BIOL190: Unit 2 Study Guide & Questions
BIOL190: Unit 2 Study Guide & Questions BIOL190 (Intro to Biology for the Health Professions)
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This 7 page Study Guide was uploaded by Talia Douglas on Thursday October 6, 2016. The Study Guide belongs to BIOL190 (Intro to Biology for the Health Professions) at Towson University taught by in Fall 2016. Since its upload, it has received 39 views. For similar materials see Intro to Biology for the Health Professions in Biology at Towson University.
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Date Created: 10/06/16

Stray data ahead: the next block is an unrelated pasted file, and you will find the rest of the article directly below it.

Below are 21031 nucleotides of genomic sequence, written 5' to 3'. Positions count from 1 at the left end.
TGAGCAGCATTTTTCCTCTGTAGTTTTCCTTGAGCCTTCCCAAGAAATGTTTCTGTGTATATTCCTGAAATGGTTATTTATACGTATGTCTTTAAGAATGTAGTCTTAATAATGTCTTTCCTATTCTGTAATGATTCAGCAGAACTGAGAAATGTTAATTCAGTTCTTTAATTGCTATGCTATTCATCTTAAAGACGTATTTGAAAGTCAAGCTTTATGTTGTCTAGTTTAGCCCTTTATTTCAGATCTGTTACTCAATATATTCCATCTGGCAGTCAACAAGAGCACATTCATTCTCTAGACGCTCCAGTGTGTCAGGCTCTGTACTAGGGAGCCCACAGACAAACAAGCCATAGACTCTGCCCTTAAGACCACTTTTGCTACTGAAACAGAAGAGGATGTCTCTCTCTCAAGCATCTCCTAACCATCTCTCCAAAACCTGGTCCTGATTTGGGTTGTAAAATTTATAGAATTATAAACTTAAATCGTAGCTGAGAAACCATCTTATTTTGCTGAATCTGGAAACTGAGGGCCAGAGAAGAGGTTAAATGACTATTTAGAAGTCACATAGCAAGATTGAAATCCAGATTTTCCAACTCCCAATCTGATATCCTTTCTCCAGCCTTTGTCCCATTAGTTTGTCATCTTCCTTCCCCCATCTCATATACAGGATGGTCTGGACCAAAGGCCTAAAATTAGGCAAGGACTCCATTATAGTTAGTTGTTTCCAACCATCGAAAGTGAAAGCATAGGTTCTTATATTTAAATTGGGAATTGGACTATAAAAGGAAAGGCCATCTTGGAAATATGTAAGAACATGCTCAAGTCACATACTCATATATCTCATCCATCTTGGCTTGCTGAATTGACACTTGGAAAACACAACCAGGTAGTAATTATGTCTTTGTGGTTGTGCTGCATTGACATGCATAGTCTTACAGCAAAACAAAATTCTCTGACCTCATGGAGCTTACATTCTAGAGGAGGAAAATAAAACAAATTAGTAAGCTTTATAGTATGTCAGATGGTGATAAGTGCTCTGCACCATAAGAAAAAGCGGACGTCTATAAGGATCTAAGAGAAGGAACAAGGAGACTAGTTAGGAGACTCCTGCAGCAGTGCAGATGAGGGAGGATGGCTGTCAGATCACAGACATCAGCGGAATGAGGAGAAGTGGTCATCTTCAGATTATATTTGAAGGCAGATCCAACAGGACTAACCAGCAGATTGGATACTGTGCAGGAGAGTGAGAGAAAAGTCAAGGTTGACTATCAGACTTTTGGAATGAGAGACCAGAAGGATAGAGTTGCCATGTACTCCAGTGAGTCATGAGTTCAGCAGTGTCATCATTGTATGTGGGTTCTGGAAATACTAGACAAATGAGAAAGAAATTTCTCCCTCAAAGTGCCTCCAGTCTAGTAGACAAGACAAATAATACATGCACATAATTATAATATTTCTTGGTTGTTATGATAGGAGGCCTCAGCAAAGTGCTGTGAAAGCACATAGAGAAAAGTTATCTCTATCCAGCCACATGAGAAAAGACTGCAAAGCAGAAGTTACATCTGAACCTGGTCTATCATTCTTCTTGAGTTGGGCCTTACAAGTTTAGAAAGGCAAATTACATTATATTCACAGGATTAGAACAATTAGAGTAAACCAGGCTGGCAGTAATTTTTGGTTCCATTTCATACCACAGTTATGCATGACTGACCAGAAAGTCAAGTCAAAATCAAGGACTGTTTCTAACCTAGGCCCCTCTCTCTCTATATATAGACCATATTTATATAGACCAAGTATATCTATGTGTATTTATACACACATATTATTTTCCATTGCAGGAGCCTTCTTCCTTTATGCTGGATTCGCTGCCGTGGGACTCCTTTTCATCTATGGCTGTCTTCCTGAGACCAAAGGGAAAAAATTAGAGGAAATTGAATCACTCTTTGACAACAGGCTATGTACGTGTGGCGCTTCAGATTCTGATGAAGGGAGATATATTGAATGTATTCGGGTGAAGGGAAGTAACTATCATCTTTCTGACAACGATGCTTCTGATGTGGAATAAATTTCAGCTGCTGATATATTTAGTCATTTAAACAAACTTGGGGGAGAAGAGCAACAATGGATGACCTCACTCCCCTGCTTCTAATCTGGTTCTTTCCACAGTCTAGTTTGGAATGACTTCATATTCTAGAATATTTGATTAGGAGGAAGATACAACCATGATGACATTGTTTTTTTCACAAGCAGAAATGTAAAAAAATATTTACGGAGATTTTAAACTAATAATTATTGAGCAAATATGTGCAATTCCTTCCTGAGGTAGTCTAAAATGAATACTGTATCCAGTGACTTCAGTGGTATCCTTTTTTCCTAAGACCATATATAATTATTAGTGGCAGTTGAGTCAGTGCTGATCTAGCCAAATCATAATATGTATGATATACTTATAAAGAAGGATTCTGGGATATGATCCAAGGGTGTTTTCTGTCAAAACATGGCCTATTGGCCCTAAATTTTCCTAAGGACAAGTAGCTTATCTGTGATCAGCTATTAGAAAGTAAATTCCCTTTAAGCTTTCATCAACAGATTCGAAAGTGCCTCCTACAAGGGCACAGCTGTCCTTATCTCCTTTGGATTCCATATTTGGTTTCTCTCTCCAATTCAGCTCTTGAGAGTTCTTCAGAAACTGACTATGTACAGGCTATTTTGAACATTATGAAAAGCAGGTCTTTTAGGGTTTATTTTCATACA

UNIT 2 – CELL STRUCTURE AND FUNCTION 2016 STUDY QUESTIONS Study Guide for Unit 2 Exam` ORGANIC MOLECULES 1. What is a molecule? What is the distinction between an organic molecule and an inorganic molecule? A molecule is a substance formed when atoms are held together by covalent bonds. Organic Molecule Inorganic Molecule 1. Always contain carbon bonded to 1. no carbon to hydrogen bonds hydrogen 2. All involve covalent bonds 2. usually involve ionic bonds 3. Often very large with many atoms 3. Often small molecules with few atoms 4. associated with living organisms 4. associated with nonliving organisms 2. What is an atom? Draw the atomic structure of carbon, indicating the number and location of each proton, neutron, and electron. An atom is the basic unit of matter and also the smallest unit of element that retains properties of that element. 3. * What are water’s lifesupporting properties and why are they important to human survival/life? Cohesion (water attraction to self), adhesion (water attraction to different substances), surface tension (cohesion at surface of water), capillary action (ability of water flowing against gravity due to cohesion and adhesion. Ex. Tears, blood vessels), temperature stability 4. What kinds of bonds does carbon usually form with other atoms? How many of these bonds does carbon usually form? Carbon usually forms 4 covalent bonds. 5. What is a chemical (or “functional”) group? List 45 chemical groups and describe how these chemical groups affect the water solubility of the molecule to which they are attached. A functional group is a specific group of atoms attached to Cskeletons of organic molecules. 1. Hydroxyl group: make alcohols (OH) 2. Carbonyl group: Aldehyde is at end of carbon skeleton. Ketone is within the carbon skeleton. (C=O) 3. Carboxyl group: Acts as an acid contributing a H+ to be ionized. 4. Amino Group: Acts as a base by picking up H+ (NH2) UNIT 2 – CELL STRUCTURE AND FUNCTION 2016 STUDY QUESTIONS 5. Phosphate group: Compounds within phosphate group 6. * What is the difference between a monomer (subunit) and a polymer (macromolecule)? Provide examples of each. Be able to recognize the structure of the different monomers we have studied. Use the diagram on page 48 of your text (question #1 – Connecting Concepts) to complete your review of this subject. A polymer is a long molecule consisting of many identical or similar building blocks strung together. Example, a train consisting of a chain of cars. and a monomer is the building blocks of polymers. Example, the cars of the train. 7. How do your cells obtain monomers needed to make different types of polymers that are essential to normal cell structure and function? Cells link monomers together to form polymers by a “dehydration reaction”. A DR removes a molecule of water as two molecules become bonded together. Each monomer contributes part of the water molecule that is released during the reaction. 8. What is the chemical reaction that produces a polymer from monomers? What does the name of the reaction tell you about what is happening in the reaction? Diagram this reaction for any one of the 4 classes of macromolecules. The chemical reaction that produces a polymer from monomers is called a dehydration reaction. The name of the reaction tells you that water is being removed from something. 9. * What is the significance of macromolecules to the human body? Macromolecules are significantly important to the human body because every cell in your body is made up of it. In proteins, it makes up cell organelles and enzymes. In nucleic acids, it codes your genetics to produce proteins. In lipids, phospholipids that make bilayer that surrounds a cell. In carbohydrates, it is energy, starch, glycogen PROTEINS 10. What functions do proteins perform in your body? Give at least 4 examples. Proteins perform functions such as speeding up and regulating chemical reactions as enzymes (ex. Lactase), they are responsible for transporting molecules throughout the body (ex. Hemoglobin transporting oxygen), they are responsible for protecting the body from harm (ex. Antibodies), and they also have structural functions aiding the support of cells, tissues and organs in the body (ex. Collagen in connective tissue). 11. What is the basic structure of the repeating subunit (monomer) for proteins? How many different types of this repeating subunit exist, and what makes them different? The basic structure of the monomer for proteins are amino acids. There are 20 amino acids and they are either hydrophobic or hydrophilic. 12. What is the overall structure of most functional proteins, that is, their “native conformation” (functional shape)? The overall structure of most functional proteins is their native 3 dimensional structure. (Tertiary structure) UNIT 2 – CELL STRUCTURE AND FUNCTION 2016 STUDY QUESTIONS 13. What is the importance of this structure to the functioning of the protein and, hence, the cell? The tertiary structure determines the overall shape of the protein. The shape of the protein determines the function so if the protein is not shaped correctly, it will not be able to function. 14. What ultimately determines the primary structure of all proteins? mRNA ultimately determines the primary structure of all proteins. 15. For the first three levels of protein structure, answer the following questions: a. What does this level of structure look like? (characteristic appearance): It is a linear sequence of amino acids consisting of peptide bonds that holds it together. b. What is the immediate determinant of this level of structure (how did it get that way)? Coiling or bending of the primary polypeptide into an alphahelix or betapleated sheet. The hydrogen bonds from the “R” groups determine what kind of fold the polypeptide makes. c. What types of bonds stabilize (hold together) this level of structure? Hydrogen bonds d. What conditions can disrupt this level of structure? Excessive heat, pH changes, salt changes 16. What does the fourth level of protein structure look like? What types of bonds stabilize this level of structure, and what conditions can disrupt it? The quaternary structure looks like the tertiary structure overall. Hydrogen bonds stabilize it and excessive heat, pH changes and salt changes disrupt it. 17. Distinguish between globular and fibrous proteins. Globular Fibrous Compact in shape Simple in shape Complex secondary structure Dominant secondary structure Dominant tertiary structure Quaternary structure with noncovalent forces Quaternary structure with covalent bonds Water soluble/sensitive to changes in heat and Not water soluble/less sensitive to changes in PH heat and PH 18. What is protein denaturation? Is this process reversible or irreversible? If it can be either, under what conditions is it reversible? Irreversible? Protein denaturation is the process in which a protein unravels, losing its specific shape and thus its specific function. The process is irreversible. 19. Contrast protein denaturation with protein hydrolysis, in terms of level of structure affected and reversibility. Protein denaturation is reversible while protein hydrolysis is irreversible. Protein denaturation disrupts the secondary, tertiary and quaternary structures while protein hydrolysis disrupts the primary structure. CARBOHYDRATES AND LIPIDS 20. Why is CHO a good abbreviation for carbohydrates? CHO is a good abbreviation for carbohydrates because it contains carbon, hydrogen and oxygen. 21. What are the monomer subunits for carbohydrates? The monomer subunits for carbohydrates is glucose. UNIT 2 – CELL STRUCTURE AND FUNCTION 2016 STUDY QUESTIONS 22. What is the structural difference between a monosaccharide, a disaccharide and a polysaccharide? How do they differ in function? A monosaccharide is simply one simple sugar molecule and a building block of carbohydrates. Its main function is to provide immediate energy, store energy and signal cells. A disaccharide is the result of two monosaccharides combined together by a dehydration reaction. A polysaccharide is hundreds to thousands of monosaccharides all linked together by dehydration reactions. Its main function is for longterm energy storage and structural compounds. (starch, cellulose). 23. What 4 different types of lipids exist? Where would you expect to find each one in the human body? Triglycerides (in adipose cells), phospholipids (major component of cell membrane), steroids () and waxes () 24. What is the difference between a saturated and unsaturated fatty acid? What are different health concerns associated with each? Saturated Fatty Acid Unsaturated Fatty Acid Hydrocarbon chain containing all single bonds Hydrocarbon chain containing 1+ double bond Solid at room temperature Liquid at room temperature Usually animalbased Usually plantbased Bad for you Good for you 25. Identify the monomer subunit for triglycerides and phospholipids. The monomer for triglycerides and phospholipids are glycerol or fatty acid. 26. Draw and label one phospholipid, in addition to labeling the component parts – appropriately include the terms hydrophilic and hydrophobic in your labels 27. Describe the unique structure of a steroid. Steroids have three 6sided carbon rings and one 5sided carbon ring. 28. Distinguish the 4 different types of lipids based on their function. 1. Triglycerides insulation and cushioning type of fat in animals, longterm energy storage 2. Phospholipids membrane structure, separation of waterfilled cell from watery environment. 3. Steroids impact growth and sexual development, membrane component 4. Waxes protects plant leaves and reduces dehydration. UNIT 2 – CELL STRUCTURE AND FUNCTION 2016 STUDY QUESTIONS CELL TYPES AND BASIC CELL STRUCTURE 29. What is a cell? What is the Cell Theory? A cell is the fundamental unit of life. A cell theory states that all living things are composed of cells and that all cells come from other cells 30. What are the levels of biological organization? Ecosystem, Biosphere, Community, Population, Organism, Organ System, Organ, Tissue, Cell, Organelle, Molecule, Atom 31. What is the smallest/least complex level of biological organization that exhibits all of the characteristics of life? The atom 32. What are the characteristics of life? Order, Reproduction, Growth & Development, Energy Processing, Regulation, Response to the Environment and Evolutionary Adaption. 33. What 4 structures are present in ALL cells? Cytosol, chromosomes, ribosomes and cytoplasm. 34. What two major types of cells exist, and how do they differ? Give some specific examples. The two major types of cells are prokaryotic and eukaryotic cells. Prokaryotic Cells are smaller, do not contain a nucleus to house DNA and the ribosomes are formed differently than eukaryotic cells. 35. Which major cell type includes the cells in your body? Give some examples of different cell types in your body. What distinguishes these cells from one another? Eukaryotic cells include the cells in your body. 36. Plants and animals (including humans) are multicellular organisms. What characteristics do they share? If all of the cells in a multicellular organism come from the same fertilized egg, how do different types of cells form? INTERNAL CELL STRUCTURE – EUKARYOTIC ORGANELLE STRUCTURE AND FUNCTION 37. Why does the inside of eukaryotic cells need to be subdivided into compartments (organelles)? What separates these compartments from one another? Identify 23 advantages of this compartmentalization. The inside of eukaryotic cells is subdivided into organelles because it is more efficient if those organelles perform specific functions in the cell in order for it to operate. 23 advantages of compartmentalization are: multitasking, concentration of compatible reactants, and separation of incompatible reactions. 38. What are the major intracellular structures of a eukaryotic cell and how are they arranged? The intracellular structures are: 1) Genetic Control: nucleus, ribosomes 2) Manufacturing, Distribution and Breakdown: RER, SER, Golgi Apparatus, Lysosomes, vacuoles, peroxisomes 3) Energy Processing: mitochondria and chloroplasts and 4) Structural Support, Movement, and Communication between cells: Cytoskeleton, plasma membrane, extracellular matrix, cell junctions and cell wall. 39. What do the individual structures do for the cell (their function)? Use the “cell structure self quiz” on Blackboard (Unit 2 Lecture folder) to test your knowledge and understanding of cell types and cell structure and function. Be able to describe the structure and function of the: nucleus, nucleolus, rough ER, smooth ER, free ribosome, Golgi apparatus, lysosome, mitochondrion and cytoskeleton. The nucleus is bound by a porous, double membrane that stores DNA. The nucleolus is the site where rRNA is synthesized and assemble ribosomal subunits. The RER follows the synthesis, modification and packaging of a secretory protein, it is also “rough” because of the ribosomes attached. SER functions in a variety of metabolic processes such as lipid synthesis, stores calcium ions and is considered UNIT 2 – CELL STRUCTURE AND FUNCTION 2016 STUDY QUESTIONS “smooth” for its lack of ribosomes attached. Free ribosomes are ribosomes located within the cytosol whose function is to catalyze reactions. The Golgi apparatus serves as a molecular warehouse and processing station for products manufactured by the ER. 40. Do these structural parts of the cell work separately or together or both? If together, describe at least one example, listing the structures involved and explaining how they interact. The structural parts of the cell do work together. For example, the relationship between the nucleolus, ribosomes, RER and Golgi body. The nucleolus produces ribosomes that some attach to the exterior of the RER. The ribosome then inserts a polypeptide into the lumen (interior space inside ER) which becomes a secretory protein or glycoprotein. Then it transports the glycoprotein by transport vesicles to the Golgi body where it modifies, sorts, packages and ships products for export into or out the cell. 41. Describe the overall structure and function of the cytoskeleton. Distinguish between microfilaments, intermediate filaments and microtubules. The cytoskeleton provides structural support as well as movement and plays a role in organizing the structures and activities of the cell. Microfilaments are thin fibers composed of globular proteins called actin that are arranged in a twisted double chain that helps support the cell shape. Intermediate filaments are made of fibrous proteins that supercoil into cables that reinforce cell shape and anchors organelles. Microtubules are straight, hollow tubes composed of globular proteins called tubulins that makes up flagella and cilia and acts as a track for movement of internal cell parts. 42. Identify and distinguish between 3 types of cell junctions that allow adjacent cells to interact. Tight Junction: forms water tight seal between two membranes; prevents leakage of fluid across a layer of cells. Anchoring junctions connect the cytoskeletons of adjacent cells and “anchors” the cytoskeleton to the ECM. Gap junctions are channels that allow small molecules such as ions to flow through protein lined pores between cells. 43. What is the difference between a plasma (cell) membrane and a cell wall? Plasma Membrane Cell Wall Thin Thick Semipermeable Fully permeable Found in all cells Found in prokaryotes Made of phospholipids, proteins, CHOs, Made of cellulose in plants or peptidoglycan in cholesterol bacteria Flexible Rigid Barrier, regulates transport, communication, Provides structure identification and recognition 44. What organelles are present in plants and not animals? How do their functions benefit plants? The organelles present in plants and not animals are: chloroplasts, cell walls, and central vacuole. CELL MEMBRANE STRUCTURE AND FUNCTION 45. What is the structure of the plasma membrane of the cell? What molecules are present in this membrane? Draw a diagram of a segment of the membrane, and label each type of UNIT 2 – CELL STRUCTURE AND FUNCTION 2016 STUDY QUESTIONS molecule. The structure of the plasma membrane of the cell is represented by the fluid mosaic model. Tcell membrane is composed of phospholipids, embedded proteins, carbohydrates and cholesterol. 46. How can a signaling molecule from one cell alter gene expression in a target cell without even entering the target cell? Signal transduction pathway is a series of molecular changes that covert a signal on a target cell’s surface. The cell sends a message that secretes a signaling molecule. It then binds to a specific receptor protein that is in the target cell’s membrane. The binding activates relay proteins within the target cell. Transcription of a specific gene is now triggered. 47. What are the major functions of this outer membrane? Regulates the exchange of materials and also protects the cell. 48. What are the major types of membrane transport, i.e. ways by which material gets into and out of cells? How are they similar? How do they differ? Provide an example of a material that might be transported by each type of membrane transport. The major types of membrane transport are passive and active transport which deals with small solutes. Passive transport is the movement of molecules diffusing across its membrane (ex. Oxygen comes into cell and carbon dioxide leaves) and active transport is when a cell expends energy to move to a solute across a membrane to the more concentrated solute side. (ex. Moves sodium ions out of cell and potassium ions into cell.) Endocytosis (Cell takes in large molecules) (ex. Amoeba take in food particles this way) and Exocytosis (exports bulky materials) (ex. Cells in your pancreas secrete insulin by this way where it is picked up by the bloodstream.) deal with large molecules. They are similar because they all deal with the exchange of material and they are different because some transports only work with small solutes while others work with larger solutes. 49. What is osmosis? What is the relationship between osmosis and diffusion? Osmosis is the diffusion of water across a selectively permeable membrane. The relationship between them is that osmosis uses the process of diffusion to carry out its function. 50. How does a cell move material in bulk (large quantities) across the plasma membrane? By exocytosis. A transport vesicle filled with macromolecules buds from the Golgi apparatus and moves to the plasma membrane. Once there, the vesicle fuses with the plasma membrane and the vesicle’s contents spill out of the cell. 51. What is tonicity and how would you expect an animal cell to react under different tonic conditions? Tonicity refers to the ability of a surrounding solution to cause a cell to gain or lose water. Isotonic solutions are with the solute concentration is constant, gaining and losing water at the same rate. Hypotonic solutions are when a cell gains more water than it loses it, so an animal cell may burst. In a hypertonic solution, the cell loses more water than it gains so the animal cell with shrivel up and die.